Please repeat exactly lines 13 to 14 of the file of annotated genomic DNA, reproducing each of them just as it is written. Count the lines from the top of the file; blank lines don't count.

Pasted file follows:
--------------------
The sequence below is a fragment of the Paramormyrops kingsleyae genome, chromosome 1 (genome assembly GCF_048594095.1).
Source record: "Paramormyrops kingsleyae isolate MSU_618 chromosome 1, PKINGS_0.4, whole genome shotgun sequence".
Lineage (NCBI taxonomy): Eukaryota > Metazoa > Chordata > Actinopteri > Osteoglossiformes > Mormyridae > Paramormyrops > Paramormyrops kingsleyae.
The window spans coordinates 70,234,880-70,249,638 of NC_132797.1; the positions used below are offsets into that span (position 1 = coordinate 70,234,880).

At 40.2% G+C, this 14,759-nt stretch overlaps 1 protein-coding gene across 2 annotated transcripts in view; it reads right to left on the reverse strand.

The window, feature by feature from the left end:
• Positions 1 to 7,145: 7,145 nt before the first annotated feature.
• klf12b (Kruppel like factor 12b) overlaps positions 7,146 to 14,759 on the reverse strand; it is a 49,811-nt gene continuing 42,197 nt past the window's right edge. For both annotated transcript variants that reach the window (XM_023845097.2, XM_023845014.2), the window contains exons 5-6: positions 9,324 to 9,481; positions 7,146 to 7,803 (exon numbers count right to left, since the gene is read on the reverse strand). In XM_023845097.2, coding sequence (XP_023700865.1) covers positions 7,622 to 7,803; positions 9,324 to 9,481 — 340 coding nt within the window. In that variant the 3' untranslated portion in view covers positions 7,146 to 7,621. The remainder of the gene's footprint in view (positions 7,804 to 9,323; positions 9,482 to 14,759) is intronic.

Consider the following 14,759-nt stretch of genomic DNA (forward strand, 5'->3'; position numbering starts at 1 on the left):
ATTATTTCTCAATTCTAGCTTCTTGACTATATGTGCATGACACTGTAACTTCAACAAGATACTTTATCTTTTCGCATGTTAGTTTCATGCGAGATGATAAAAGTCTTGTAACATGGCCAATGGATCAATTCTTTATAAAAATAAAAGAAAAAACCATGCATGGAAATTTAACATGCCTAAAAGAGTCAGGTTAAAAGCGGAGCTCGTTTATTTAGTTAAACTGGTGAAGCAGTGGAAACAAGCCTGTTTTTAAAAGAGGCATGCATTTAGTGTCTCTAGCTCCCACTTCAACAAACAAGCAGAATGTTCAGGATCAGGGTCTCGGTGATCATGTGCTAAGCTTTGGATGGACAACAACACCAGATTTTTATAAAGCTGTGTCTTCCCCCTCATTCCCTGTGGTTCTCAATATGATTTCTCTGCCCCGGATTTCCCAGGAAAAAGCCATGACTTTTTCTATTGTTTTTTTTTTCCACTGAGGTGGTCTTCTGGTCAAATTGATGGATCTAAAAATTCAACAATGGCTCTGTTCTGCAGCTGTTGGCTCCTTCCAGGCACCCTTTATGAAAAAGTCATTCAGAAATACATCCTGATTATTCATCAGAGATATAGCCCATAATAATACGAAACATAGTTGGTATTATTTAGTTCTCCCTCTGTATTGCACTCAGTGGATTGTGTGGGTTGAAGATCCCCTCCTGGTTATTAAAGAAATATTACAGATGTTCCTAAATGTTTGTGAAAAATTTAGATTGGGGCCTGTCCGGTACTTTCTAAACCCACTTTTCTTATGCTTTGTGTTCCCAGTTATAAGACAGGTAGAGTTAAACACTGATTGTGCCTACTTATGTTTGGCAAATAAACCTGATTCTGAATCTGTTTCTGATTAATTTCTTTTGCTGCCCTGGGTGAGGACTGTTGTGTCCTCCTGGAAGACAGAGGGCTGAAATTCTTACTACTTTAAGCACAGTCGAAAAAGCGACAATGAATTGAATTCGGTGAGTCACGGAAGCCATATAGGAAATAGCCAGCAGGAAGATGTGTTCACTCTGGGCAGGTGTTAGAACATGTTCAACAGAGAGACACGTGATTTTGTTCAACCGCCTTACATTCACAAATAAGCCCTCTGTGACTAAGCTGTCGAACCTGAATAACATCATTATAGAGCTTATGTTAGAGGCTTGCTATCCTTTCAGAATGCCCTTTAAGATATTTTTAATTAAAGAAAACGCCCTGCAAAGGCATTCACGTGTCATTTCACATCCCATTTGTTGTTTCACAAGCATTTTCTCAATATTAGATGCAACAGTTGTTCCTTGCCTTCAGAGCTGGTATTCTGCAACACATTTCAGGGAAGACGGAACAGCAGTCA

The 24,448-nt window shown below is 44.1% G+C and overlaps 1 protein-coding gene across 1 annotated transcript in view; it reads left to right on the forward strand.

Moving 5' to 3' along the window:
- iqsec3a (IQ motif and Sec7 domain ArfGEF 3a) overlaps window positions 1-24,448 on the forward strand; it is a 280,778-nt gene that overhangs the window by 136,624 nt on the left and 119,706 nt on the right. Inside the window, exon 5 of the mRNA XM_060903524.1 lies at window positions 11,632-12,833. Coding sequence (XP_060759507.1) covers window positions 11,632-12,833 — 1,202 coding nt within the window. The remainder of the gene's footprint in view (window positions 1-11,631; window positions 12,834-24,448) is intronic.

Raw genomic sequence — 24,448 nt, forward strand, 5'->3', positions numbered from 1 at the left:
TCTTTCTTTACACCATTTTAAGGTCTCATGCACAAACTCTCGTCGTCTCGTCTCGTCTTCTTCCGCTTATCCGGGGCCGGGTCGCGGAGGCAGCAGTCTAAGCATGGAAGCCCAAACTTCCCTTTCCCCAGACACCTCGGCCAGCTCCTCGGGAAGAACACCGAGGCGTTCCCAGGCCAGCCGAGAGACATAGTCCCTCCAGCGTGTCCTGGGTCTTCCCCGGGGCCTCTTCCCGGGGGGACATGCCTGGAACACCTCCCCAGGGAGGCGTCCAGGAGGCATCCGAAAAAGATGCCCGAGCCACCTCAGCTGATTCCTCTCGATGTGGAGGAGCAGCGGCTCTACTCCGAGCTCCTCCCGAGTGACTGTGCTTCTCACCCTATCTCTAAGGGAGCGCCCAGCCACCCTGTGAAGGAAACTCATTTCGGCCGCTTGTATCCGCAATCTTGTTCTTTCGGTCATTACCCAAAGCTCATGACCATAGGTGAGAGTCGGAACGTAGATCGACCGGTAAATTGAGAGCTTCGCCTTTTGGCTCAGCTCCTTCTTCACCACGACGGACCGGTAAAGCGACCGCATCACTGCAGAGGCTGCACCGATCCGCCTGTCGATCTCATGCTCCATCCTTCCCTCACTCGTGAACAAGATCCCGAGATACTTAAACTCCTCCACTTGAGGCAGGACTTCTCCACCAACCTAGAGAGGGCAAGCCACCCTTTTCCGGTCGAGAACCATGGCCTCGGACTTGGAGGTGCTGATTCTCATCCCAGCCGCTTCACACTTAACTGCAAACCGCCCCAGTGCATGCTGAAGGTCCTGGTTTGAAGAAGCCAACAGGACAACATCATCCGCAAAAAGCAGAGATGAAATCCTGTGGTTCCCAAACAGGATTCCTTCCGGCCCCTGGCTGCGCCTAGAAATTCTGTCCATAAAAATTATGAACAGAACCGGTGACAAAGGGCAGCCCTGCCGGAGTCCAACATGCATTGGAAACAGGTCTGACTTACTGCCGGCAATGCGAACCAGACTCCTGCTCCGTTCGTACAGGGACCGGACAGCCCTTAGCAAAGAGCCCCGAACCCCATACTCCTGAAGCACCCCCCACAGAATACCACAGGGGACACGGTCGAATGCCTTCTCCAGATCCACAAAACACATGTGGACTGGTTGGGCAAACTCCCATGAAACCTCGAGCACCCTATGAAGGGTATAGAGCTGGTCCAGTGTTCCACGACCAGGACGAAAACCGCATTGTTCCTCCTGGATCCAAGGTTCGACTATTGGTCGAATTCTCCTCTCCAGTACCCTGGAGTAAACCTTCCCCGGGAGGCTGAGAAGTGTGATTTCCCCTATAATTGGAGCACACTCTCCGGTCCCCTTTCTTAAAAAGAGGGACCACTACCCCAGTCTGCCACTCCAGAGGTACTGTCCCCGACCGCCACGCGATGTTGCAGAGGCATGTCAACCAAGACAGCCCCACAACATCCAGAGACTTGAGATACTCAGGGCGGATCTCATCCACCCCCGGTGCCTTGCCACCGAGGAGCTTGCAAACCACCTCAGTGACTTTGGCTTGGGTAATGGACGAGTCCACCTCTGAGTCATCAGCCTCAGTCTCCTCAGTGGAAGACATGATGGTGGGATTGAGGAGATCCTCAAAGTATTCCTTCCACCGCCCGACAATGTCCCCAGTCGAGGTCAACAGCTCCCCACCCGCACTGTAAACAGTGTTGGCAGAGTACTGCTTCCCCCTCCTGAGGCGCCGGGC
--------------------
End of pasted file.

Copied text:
- iqsec3a (IQ motif and Sec7 domain ArfGEF 3a) overlaps window positions 1-24,448 on the forward strand; it is a 280,778-nt gene that overhangs the window by 136,624 nt on the left and 119,706 nt on the right. Inside the window, exon 5 of the mRNA XM_060903524.1 lies at window positions 11,632-12,833. Coding sequence (XP_060759507.1) covers window positions 11,632-12,833 — 1,202 coding nt within the window. The remainder of the gene's footprint in view (window positions 1-11,631; window positions 12,834-24,448) is intronic.

Raw genomic sequence — 24,448 nt, forward strand, 5'->3', positions numbered from 1 at the left: